A Self-Action Leadership Revolution


Dear Family, Friends, & Colleagues:

Two days ago, I submitted my fully-proofed, typeset manuscript to Cambridge Scholars Publishing. This comprehensive, 2-volume Character Development and Life Leadership TEXTBOOK will be available for purchase in printed form toward the end of this year.

I have been working on this extensive book project since 2003. It underwent five complete iterations (versions) before a real publishing house finally picked it up in early 2018. This latest, 2-volume version is the sixth edition, and like previous iterations, has gotten better with each round of improvements.  

Over all these years, I have invested thousands of hours researching, writing, obtaining valuable feedback from educated and insightful people, rewriting, and otherwise refining and polishing this product in hopes that it might be of service to my nation and the world when the time is right.

Shortly before submitting the finished manuscript, I had an experience that prompted me to add an unplanned "Postscript" to the completed work. It is reprinted below. I invite you to read this message and, if it resonates with you, share it with others and then sign up to receive this FREE BLOG, where I publish related articles from time-to-time.

Respectfully Yours,

-Dr. JJ 

Postscript


A formal invitation to join us at 
Freedom Focused in a 

Self-Action Leadership REVOLUTION 


I did not originally plan on including this “postscript” in this book’s manuscript. A recent experience changed my mind and led directly to the composition of this capstone essay, which I pen in the form of an invitation.

Recently, I left a foreign country to return to my homeland—The United States of America—on an overnight, transoceanic flight. The airport I left was clean, organized, efficient, and well run.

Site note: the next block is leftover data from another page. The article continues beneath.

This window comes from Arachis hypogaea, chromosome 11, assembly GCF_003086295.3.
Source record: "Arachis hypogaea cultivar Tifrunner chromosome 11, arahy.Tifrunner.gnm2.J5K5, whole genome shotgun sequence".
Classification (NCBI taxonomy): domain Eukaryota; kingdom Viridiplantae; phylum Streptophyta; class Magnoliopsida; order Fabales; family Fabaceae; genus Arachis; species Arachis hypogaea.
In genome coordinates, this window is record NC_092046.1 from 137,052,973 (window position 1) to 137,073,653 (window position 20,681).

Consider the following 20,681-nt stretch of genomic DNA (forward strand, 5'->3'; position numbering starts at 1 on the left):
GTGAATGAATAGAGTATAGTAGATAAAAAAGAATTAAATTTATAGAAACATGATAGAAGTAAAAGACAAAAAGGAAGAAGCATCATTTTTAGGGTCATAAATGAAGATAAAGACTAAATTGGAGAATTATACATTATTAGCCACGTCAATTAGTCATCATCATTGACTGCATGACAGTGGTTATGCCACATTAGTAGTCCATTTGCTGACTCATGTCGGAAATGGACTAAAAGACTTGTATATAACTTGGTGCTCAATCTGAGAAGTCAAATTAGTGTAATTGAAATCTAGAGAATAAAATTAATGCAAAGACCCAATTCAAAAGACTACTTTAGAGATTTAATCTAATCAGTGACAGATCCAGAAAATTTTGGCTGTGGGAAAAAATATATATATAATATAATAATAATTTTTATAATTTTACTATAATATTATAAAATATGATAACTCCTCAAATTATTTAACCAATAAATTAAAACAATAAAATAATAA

I was impressed!

To my deep chagrin, however, the airport I arrived at in my own country was dirty, disorganized, inefficient, and sported a lackluster milieu of unmotivated employees who clearly lacked leadership, direction, and incentive to put forth their best efforts. On behalf of the city and state where the airport was located, and to a lesser extent my nation as a whole…

          I was embarrassed!

With two-and-a-half hours to make our connecting flight, my wife and I should have had plenty of time to pass through customs, retrieve our luggage, re-check our baggage, and make our next flight on-time. After all, our in-coming flight arrived on schedule and there were no weather issues or mechanical snafus in our connecting city. Notwithstanding, the disorganization of the airport staff and the discombobulation of the airport’s existing structures and systems caused us to miss our connecting flight, despite having an expansive 150 minutes of time at our disposal. As a result, we had to stay overnight in our connecting city and then arise at the wee hours of the next morning (3:45 a.m.) to catch the next flight to our desired destination.

          Not exactly an ideal travel experience; nor was it my idea of fun.

As I reflect back on this experience, I am disappointed with, depressed by, and even a little aghast at the disorganization, incompetence, and lack of cleanliness, initiative, and leadership I observed during this inconvenient and unpleasant experience at what should be one of my nation’s most noteworthy and prized destinations.

          I’ll be honest: it was a bit infuriating.

As I reflect more on this episode, I am troubled at the negative performance patterns of countless organizations throughout America and beyond, of which this airport’s manifold issues is merely emblematic. While there are numerous positive exceptions to situations, circumstances, and experiences of this nature, and while some places do a much better job than others, it is evident to onlookers everywhere that a culture of apathy, negativity, and mediocrity is on the rise in the United States and throughout the world. As a result, nearly everywhere you look there are signs of atrophied character, ineffective, missing (if not absent) leadership, and a generalized apathy that has lowered the standard of living, travel, and pretty much everything else in a growing number of locations around the globe.

          It is really sad.

                    It is also largely avoidable.